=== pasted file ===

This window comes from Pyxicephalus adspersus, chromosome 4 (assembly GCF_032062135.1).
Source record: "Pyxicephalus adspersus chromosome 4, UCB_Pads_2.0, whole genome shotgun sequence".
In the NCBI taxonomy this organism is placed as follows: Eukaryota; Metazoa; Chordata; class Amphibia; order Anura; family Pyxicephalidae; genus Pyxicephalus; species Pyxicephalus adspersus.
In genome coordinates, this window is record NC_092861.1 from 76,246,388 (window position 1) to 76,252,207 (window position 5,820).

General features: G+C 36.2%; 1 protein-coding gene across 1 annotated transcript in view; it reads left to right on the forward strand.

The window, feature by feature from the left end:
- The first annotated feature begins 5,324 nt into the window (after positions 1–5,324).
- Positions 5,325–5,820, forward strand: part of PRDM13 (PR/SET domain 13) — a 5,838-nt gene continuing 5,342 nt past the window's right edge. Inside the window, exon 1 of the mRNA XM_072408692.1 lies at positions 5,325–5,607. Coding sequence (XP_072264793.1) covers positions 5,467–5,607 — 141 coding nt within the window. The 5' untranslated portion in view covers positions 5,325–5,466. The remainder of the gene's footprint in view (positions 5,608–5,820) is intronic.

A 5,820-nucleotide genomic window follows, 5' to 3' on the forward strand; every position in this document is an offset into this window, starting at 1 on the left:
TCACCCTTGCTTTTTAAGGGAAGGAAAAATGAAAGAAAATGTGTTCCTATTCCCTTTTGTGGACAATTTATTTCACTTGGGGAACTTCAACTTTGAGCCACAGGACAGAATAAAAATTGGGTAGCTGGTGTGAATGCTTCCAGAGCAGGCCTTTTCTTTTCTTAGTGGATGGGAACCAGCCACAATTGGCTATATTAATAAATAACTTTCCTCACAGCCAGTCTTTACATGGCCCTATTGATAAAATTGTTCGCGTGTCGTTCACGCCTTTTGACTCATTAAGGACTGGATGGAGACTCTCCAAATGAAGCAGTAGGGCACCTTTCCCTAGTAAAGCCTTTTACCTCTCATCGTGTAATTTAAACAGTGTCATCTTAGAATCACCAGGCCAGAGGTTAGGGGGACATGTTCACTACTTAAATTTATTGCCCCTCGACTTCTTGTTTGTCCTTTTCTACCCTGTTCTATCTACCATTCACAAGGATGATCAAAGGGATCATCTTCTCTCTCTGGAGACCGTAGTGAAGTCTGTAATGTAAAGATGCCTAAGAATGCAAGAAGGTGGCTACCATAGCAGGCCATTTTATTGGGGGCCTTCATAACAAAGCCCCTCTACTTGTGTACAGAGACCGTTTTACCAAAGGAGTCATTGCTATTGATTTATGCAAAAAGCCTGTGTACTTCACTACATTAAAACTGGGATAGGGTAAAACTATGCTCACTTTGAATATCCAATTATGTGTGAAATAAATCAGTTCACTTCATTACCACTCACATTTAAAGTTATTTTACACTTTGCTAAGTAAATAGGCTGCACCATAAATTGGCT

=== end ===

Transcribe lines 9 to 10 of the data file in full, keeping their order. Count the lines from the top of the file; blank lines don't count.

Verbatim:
A 5,820-nucleotide genomic window follows, 5' to 3' on the forward strand; every position in this document is an offset into this window, starting at 1 on the left:
TCACCCTTGCTTTTTAAGGGAAGGAAAAATGAAAGAAAATGTGTTCCTATTCCCTTTTGTGGACAATTTATTTCACTTGGGGAACTTCAACTTTGAGCCACAGGACAGAATAAAAATTGGGTAGCTGGTGTGAATGCTTCCAGAGCAGGCCTTTTCTTTTCTTAGTGGATGGGAACCAGCCACAATTGGCTATATTAATAAATAACTTTCCTCACAGCCAGTCTTTACATGGCCCTATTGATAAAATTGTTCGCGTGTCGTTCACGCCTTTTGACTCATTAAGGACTGGATGGAGACTCTCCAAATGAAGCAGTAGGGCACCTTTCCCTAGTAAAGCCTTTTACCTCTCATCGTGTAATTTAAACAGTGTCATCTTAGAATCACCAGGCCAGAGGTTAGGGGGACATGTTCACTACTTAAATTTATTGCCCCTCGACTTCTTGTTTGTCCTTTTCTACCCTGTTCTATCTACCATTCACAAGGATGATCAAAGGGATCATCTTCTCTCTCTGGAGACCGTAGTGAAGTCTGTAATGTAAAGATGCCTAAGAATGCAAGAAGGTGGCTACCATAGCAGGCCATTTTATTGGGGGCCTTCATAACAAAGCCCCTCTACTTGTGTACAGAGACCGTTTTACCAAAGGAGTCATTGCTATTGATTTATGCAAAAAGCCTGTGTACTTCACTACATTAAAACTGGGATAGGGTAAAACTATGCTCACTTTGAATATCCAATTATGTGTGAAATAAATCAGTTCACTTCATTACCACTCACATTTAAAGTTATTTTACACTTTGCTAAGTAAATAGGCTGCACCATAAATTGGCT